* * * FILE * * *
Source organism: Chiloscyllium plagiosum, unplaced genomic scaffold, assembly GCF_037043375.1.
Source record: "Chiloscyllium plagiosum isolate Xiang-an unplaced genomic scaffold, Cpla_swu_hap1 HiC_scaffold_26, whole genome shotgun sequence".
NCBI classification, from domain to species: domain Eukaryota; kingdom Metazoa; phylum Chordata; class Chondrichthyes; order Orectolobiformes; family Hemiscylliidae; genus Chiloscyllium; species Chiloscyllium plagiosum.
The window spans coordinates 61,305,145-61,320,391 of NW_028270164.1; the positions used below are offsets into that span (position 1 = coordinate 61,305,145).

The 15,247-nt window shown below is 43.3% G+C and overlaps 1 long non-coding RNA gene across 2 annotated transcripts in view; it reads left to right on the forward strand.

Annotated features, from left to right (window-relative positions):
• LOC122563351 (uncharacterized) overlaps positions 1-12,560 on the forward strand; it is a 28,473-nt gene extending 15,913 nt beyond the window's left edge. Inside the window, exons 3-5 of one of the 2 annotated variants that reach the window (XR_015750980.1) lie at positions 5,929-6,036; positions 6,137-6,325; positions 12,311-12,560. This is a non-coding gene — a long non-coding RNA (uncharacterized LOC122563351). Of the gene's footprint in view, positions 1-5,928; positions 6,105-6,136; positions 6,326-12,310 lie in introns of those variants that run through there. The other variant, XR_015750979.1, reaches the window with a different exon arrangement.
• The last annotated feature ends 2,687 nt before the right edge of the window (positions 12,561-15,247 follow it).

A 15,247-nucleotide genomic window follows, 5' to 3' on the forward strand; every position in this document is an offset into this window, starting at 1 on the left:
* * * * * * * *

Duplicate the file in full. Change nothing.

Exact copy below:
Source organism: Chiloscyllium plagiosum, unplaced genomic scaffold, assembly GCF_037043375.1.
Source record: "Chiloscyllium plagiosum isolate Xiang-an unplaced genomic scaffold, Cpla_swu_hap1 HiC_scaffold_26, whole genome shotgun sequence".
NCBI classification, from domain to species: domain Eukaryota; kingdom Metazoa; phylum Chordata; class Chondrichthyes; order Orectolobiformes; family Hemiscylliidae; genus Chiloscyllium; species Chiloscyllium plagiosum.
The window spans coordinates 61,305,145-61,320,391 of NW_028270164.1; the positions used below are offsets into that span (position 1 = coordinate 61,305,145).

The 15,247-nt window shown below is 43.3% G+C and overlaps 1 long non-coding RNA gene across 2 annotated transcripts in view; it reads left to right on the forward strand.

Annotated features, from left to right (window-relative positions):
• LOC122563351 (uncharacterized) overlaps positions 1-12,560 on the forward strand; it is a 28,473-nt gene extending 15,913 nt beyond the window's left edge. Inside the window, exons 3-5 of one of the 2 annotated variants that reach the window (XR_015750980.1) lie at positions 5,929-6,036; positions 6,137-6,325; positions 12,311-12,560. This is a non-coding gene — a long non-coding RNA (uncharacterized LOC122563351). Of the gene's footprint in view, positions 1-5,928; positions 6,105-6,136; positions 6,326-12,310 lie in introns of those variants that run through there. The other variant, XR_015750979.1, reaches the window with a different exon arrangement.
• The last annotated feature ends 2,687 nt before the right edge of the window (positions 12,561-15,247 follow it).

A 15,247-nucleotide genomic window follows, 5' to 3' on the forward strand; every position in this document is an offset into this window, starting at 1 on the left: